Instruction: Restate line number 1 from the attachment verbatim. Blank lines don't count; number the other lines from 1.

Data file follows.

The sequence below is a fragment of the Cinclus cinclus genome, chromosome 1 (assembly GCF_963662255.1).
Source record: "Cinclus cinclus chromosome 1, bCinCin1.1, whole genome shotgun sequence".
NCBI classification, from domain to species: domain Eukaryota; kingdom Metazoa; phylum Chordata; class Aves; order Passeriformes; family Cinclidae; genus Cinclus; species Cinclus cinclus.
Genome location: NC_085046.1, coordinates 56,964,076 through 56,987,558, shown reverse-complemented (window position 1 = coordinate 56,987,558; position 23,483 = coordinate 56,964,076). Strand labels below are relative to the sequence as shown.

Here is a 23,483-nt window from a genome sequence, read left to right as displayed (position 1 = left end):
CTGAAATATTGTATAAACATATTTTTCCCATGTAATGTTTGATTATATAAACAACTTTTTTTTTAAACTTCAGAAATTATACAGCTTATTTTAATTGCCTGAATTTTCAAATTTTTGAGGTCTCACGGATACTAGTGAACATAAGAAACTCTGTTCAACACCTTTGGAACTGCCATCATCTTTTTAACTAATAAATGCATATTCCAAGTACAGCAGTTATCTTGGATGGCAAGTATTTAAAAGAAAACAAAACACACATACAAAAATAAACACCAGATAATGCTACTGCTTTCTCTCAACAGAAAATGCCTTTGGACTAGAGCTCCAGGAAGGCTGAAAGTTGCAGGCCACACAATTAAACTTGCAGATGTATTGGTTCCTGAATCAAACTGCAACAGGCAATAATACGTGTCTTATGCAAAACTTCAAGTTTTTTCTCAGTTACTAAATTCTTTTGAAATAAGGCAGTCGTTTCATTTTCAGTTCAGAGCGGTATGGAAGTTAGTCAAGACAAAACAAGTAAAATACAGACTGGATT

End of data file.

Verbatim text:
The sequence below is a fragment of the Cinclus cinclus genome, chromosome 1 (assembly GCF_963662255.1).